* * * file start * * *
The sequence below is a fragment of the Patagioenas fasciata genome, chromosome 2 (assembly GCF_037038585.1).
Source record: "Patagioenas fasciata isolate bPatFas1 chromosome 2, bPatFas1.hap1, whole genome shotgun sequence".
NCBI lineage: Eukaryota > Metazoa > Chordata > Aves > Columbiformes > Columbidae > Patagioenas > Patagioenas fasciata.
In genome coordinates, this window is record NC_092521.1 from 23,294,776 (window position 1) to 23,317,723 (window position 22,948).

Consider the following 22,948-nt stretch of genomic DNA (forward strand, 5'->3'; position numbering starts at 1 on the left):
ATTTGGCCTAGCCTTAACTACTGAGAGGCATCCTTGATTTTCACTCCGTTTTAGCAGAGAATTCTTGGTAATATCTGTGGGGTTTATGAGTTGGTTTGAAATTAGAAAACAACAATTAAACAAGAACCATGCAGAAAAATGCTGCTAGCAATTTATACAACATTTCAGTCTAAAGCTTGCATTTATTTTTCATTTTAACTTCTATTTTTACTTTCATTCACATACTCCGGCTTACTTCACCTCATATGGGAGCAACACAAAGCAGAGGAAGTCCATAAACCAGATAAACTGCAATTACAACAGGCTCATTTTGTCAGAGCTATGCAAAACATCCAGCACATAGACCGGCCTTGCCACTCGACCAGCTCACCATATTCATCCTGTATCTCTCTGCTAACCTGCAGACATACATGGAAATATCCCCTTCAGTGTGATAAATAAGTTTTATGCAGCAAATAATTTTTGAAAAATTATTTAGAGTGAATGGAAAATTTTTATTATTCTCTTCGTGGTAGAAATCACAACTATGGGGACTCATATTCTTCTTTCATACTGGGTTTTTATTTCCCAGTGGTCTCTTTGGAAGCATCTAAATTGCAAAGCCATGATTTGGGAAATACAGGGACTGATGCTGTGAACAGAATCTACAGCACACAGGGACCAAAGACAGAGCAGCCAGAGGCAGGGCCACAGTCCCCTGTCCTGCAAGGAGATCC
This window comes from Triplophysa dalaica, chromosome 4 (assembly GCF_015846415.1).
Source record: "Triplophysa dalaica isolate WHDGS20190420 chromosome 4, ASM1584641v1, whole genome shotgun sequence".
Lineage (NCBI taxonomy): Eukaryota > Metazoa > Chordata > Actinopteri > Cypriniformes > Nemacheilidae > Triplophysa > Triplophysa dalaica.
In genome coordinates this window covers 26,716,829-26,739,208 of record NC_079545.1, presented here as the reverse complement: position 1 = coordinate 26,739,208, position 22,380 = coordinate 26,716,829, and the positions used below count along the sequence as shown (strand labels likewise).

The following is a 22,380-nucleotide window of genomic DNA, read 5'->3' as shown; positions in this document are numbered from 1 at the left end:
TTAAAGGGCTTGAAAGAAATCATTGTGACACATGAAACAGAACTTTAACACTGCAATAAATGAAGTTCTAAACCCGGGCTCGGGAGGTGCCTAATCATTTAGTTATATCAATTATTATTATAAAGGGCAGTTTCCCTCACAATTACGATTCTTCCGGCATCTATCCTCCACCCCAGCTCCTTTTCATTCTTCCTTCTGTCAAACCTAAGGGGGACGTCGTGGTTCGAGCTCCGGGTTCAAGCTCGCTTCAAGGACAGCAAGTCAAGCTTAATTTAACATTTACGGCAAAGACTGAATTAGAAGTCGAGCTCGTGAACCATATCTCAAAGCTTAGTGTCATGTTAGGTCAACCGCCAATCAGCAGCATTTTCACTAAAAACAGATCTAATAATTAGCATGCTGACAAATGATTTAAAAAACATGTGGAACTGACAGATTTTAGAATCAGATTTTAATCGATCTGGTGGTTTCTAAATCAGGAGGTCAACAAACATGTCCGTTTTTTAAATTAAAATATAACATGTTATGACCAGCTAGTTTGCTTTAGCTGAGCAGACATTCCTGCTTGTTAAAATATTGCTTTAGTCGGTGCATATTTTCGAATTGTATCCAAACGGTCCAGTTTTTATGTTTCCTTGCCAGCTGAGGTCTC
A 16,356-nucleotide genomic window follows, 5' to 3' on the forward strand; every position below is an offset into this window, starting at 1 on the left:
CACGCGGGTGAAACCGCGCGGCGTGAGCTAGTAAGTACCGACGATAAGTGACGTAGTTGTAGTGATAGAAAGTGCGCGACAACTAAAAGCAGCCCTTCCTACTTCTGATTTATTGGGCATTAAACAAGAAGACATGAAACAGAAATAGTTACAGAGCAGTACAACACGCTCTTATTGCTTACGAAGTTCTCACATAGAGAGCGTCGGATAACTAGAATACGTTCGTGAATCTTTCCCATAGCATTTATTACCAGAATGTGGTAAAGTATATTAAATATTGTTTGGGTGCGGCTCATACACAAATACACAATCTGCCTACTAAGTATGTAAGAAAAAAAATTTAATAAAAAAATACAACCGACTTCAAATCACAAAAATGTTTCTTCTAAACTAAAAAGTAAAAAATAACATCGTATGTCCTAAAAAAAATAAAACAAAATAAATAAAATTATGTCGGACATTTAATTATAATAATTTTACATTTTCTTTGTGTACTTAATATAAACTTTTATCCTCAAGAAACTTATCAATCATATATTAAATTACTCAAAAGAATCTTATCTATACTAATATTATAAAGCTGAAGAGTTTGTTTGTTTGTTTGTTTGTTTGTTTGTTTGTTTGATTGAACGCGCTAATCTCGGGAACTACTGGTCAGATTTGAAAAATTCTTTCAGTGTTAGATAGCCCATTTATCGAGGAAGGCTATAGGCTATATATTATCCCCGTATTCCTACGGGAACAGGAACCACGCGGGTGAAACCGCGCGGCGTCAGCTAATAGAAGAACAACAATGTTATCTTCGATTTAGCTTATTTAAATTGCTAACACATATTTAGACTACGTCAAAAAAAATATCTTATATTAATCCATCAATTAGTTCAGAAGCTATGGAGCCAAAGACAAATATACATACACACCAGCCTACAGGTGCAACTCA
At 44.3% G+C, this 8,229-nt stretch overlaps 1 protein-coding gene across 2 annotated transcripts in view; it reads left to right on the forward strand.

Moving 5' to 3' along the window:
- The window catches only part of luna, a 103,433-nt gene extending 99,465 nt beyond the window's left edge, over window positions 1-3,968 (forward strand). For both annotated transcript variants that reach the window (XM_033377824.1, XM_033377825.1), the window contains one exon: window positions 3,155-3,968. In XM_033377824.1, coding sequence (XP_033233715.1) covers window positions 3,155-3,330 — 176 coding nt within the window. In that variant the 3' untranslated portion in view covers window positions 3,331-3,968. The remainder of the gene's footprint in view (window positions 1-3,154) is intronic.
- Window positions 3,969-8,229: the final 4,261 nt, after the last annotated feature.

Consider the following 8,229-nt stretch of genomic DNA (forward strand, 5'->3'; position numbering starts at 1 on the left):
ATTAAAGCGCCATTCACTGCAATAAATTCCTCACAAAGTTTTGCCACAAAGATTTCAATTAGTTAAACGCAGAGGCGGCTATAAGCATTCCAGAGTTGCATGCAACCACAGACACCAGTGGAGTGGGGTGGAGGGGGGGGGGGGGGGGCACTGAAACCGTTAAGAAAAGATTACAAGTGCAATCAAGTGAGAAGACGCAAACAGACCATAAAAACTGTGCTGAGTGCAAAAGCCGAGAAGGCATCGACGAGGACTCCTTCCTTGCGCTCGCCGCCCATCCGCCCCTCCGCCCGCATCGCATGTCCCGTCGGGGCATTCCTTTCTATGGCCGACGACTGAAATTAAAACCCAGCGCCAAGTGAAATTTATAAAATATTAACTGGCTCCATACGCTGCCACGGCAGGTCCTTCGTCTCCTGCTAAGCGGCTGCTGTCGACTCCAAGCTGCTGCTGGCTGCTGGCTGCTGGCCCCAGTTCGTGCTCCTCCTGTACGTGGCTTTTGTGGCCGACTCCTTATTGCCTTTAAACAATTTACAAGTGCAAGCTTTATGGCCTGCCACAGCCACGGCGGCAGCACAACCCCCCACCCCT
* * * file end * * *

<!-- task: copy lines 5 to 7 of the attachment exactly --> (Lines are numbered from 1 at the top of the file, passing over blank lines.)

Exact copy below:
Consider the following 22,948-nt stretch of genomic DNA (forward strand, 5'->3'; position numbering starts at 1 on the left):
ATTTGGCCTAGCCTTAACTACTGAGAGGCATCCTTGATTTTCACTCCGTTTTAGCAGAGAATTCTTGGTAATATCTGTGGGGTTTATGAGTTGGTTTGAAATTAGAAAACAACAATTAAACAAGAACCATGCAGAAAAATGCTGCTAGCAATTTATACAACATTTCAGTCTAAAGCTTGCATTTATTTTTCATTTTAACTTCTATTTTTACTTTCATTCACATACTCCGGCTTACTTCACCTCATATGGGAGCAACACAAAGCAGAGGAAGTCCATAAACCAGATAAACTGCAATTACAACAGGCTCATTTTGTCAGAGCTATGCAAAACATCCAGCACATAGACCGGCCTTGCCACTCGACCAGCTCACCATATTCATCCTGTATCTCTCTGCTAACCTGCAGACATACATGGAAATATCCCCTTCAGTGTGATAAATAAGTTTTATGCAGCAAATAATTTTTGAAAAATTATTTAGAGTGAATGGAAAATTTTTATTATTCTCTTCGTGGTAGAAATCACAACTATGGGGACTCATATTCTTCTTTCATACTGGGTTTTTATTTCCCAGTGGTCTCTTTGGAAGCATCTAAATTGCAAAGCCATGATTTGGGAAATACAGGGACTGATGCTGTGAACAGAATCTACAGCACACAGGGACCAAAGACAGAGCAGCCAGAGGCAGGGCCACAGTCCCCTGTCCTGCAAGGAGATCC
This window comes from Triplophysa dalaica, chromosome 4 (assembly GCF_015846415.1).